Three hundred and fifty years after the final defeat of Israel, the Roman era would meet its inglorious end. Amid a carnival of hedonistic self-indulgence and reckless leadership, Rome would crumble. The capital city of Rome itself would be looted six times throughout history! Rome would pay for its assault upon the Jews and the dark curse it leveled upon humanity.

After the fall of the Roman Empire, humanity plunged into a 1,000-year period of darkness. Human progress was thwarted by political instability, relentless barbarian invasion, and infertile agricultural conditions. The great civilization of Rome, with all its potential, spiraled into a world of hunger, war and repressiveness. Without the Jews in Jerusalem, the world became dark for centuries.

Around the year 1100, having finally reached a degree of centralized political stability, humanity faced a new misfortune, as vicious religious wars devoured civilization. With so many resources dedicated to killing each other, humanity wasn’t able to advance or improve itself. For close to 13 centuries after we left Jerusalem, the world remained dark.

Back to Eden

Sometime during the late 14th or early 15th century, the tides of history began to shift. The human spirit experienced a renaissance and rediscovered art, culture, philosophy and literature. Human progress wasn’t far behind. In the 17th and 18th centuries, humanity liberated itself from the tyranny of repressive government by introducing modern democracy. In the 19th century, rapid industrialization and urbanization dramatically improved the quality of life and aimed to eliminate poverty and starvation as fatal threats to human life. Finally, in the 20th century, the free world twice defended itself against evil regimes threatening to crush human liberty.

The stage was set. Humanity was veering closer to returning to the garden. The world was becoming more radiant, but one aspect was still missing. The Jews were still scattered across history, in no position to return humanity to its garden. The great shift of history, with all its progress, would be futile unless the Jews could reclaim their garden.

In 1948 that all changed. We returned to our garden and repositioned ourselves to lead humanity back to its garden. Large historical patterns unfold over centuries, and it takes a wide lens to appreciate their panoramic trajectory.

On Tisha Be’av, mourn our lost Temple, homeland and lost national pride. Mourn the thousands of years of persecution which ensued in the wake of our repeated national breakdowns. But don’t forget to mourn for all of humanity as well. How much hardship did it endure! How much darkness, hatred, ugliness and bloodshed afflicted humanity throughout history, and continues to afflict humanity. It could have been different – life wasn’t intended to be this strenuous. Had we never abandoned our garden, we may have returned humanity to its garden much sooner.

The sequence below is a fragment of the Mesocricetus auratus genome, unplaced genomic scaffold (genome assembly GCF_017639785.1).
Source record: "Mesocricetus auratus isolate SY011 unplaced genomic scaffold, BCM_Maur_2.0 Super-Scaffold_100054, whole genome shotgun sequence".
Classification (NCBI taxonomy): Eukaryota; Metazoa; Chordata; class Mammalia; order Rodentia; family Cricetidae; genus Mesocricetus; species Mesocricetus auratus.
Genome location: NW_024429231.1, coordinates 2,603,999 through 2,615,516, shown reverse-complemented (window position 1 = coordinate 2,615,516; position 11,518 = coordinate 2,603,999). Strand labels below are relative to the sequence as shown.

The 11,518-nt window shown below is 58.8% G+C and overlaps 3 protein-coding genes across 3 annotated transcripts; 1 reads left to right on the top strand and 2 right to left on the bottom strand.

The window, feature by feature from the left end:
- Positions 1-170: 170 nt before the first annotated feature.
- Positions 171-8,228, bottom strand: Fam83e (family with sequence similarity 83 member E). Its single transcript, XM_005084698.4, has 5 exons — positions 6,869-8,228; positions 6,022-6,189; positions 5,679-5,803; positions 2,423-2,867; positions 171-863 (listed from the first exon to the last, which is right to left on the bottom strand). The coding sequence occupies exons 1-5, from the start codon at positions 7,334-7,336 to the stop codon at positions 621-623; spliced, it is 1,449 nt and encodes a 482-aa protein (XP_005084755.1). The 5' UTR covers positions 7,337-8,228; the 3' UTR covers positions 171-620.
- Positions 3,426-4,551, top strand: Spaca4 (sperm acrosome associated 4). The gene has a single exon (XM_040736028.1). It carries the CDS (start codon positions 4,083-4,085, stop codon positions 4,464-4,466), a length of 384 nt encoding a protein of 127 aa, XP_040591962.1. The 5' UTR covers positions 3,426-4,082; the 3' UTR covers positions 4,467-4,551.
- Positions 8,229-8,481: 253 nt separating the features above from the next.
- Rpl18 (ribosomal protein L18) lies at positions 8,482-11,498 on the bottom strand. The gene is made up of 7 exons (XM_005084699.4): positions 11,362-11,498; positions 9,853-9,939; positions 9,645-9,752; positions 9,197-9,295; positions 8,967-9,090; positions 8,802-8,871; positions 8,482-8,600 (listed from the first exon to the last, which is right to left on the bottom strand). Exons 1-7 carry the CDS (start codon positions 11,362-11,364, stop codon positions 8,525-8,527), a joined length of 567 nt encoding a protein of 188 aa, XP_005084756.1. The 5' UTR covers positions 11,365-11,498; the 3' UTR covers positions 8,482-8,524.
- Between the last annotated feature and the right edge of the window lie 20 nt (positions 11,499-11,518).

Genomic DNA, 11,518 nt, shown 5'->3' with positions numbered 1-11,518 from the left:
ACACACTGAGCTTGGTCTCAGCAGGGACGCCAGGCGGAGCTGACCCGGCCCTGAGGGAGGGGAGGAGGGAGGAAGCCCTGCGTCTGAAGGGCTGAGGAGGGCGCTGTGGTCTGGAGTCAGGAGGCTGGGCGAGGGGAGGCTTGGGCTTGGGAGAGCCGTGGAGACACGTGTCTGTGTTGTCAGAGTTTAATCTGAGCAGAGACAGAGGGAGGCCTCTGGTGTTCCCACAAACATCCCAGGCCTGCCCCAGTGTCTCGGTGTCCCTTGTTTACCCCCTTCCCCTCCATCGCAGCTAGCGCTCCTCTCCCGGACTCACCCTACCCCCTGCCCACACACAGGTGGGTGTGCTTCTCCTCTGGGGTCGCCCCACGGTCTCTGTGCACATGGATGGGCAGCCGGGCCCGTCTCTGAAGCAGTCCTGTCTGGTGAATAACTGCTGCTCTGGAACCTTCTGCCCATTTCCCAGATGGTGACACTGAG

Better late than never. We are footsteps away. 

The writer is a rabbi at Yeshivat Har Etzion/Gush, a hesder yeshiva. He has smicha and a BA in computer science from Yeshiva University, as well as a master’s degree in English literature from the City University of New York.

Days of mourning, days of study

With our return to Israel we have also returned to the book of history and of land. In the modern state, Tanach study, which had been neglected for centuries, has experienced a spectacular renaissance.

The Herzog College Yemei Iyun B’Tanach at Yeshivat Har Etzion in Gush Etzion is one of the largest annual Torah gatherings in the world. A weeklong conference offering 120 lectures is attended by over 3,000 people, many of whom fly in from overseas specifically to attend the conference. Watching teenagers and retirees, local Israelis and international visitors all gather in the Gush is a thrilling reminder of how Torah study draws our people back to our homeland – literally and figuratively.

The study week attracts a broad range of ages and offers a special menu of lectures in English. Over 60% of the attendees are women, and several lectures are delivered by women, highlighting the impressive development and expansion of Torah study for women.

Over the years, the conference has expanded well beyond a Torah study event. Currently, private sellers offer a broad range of merchandise, from Hebrew books and religious items to general books, shmita produce and even clothing for the religious community. The event has morphed from a study week into a cultural festival for the religious public.

The event is held during the week immediately prior to Tisha Be’av, and it is powerfully symbolic that as we mourn over Jewish exile and dream of redemption, thousands of people immerse themselves in the Book of Prophecy and Jewish history.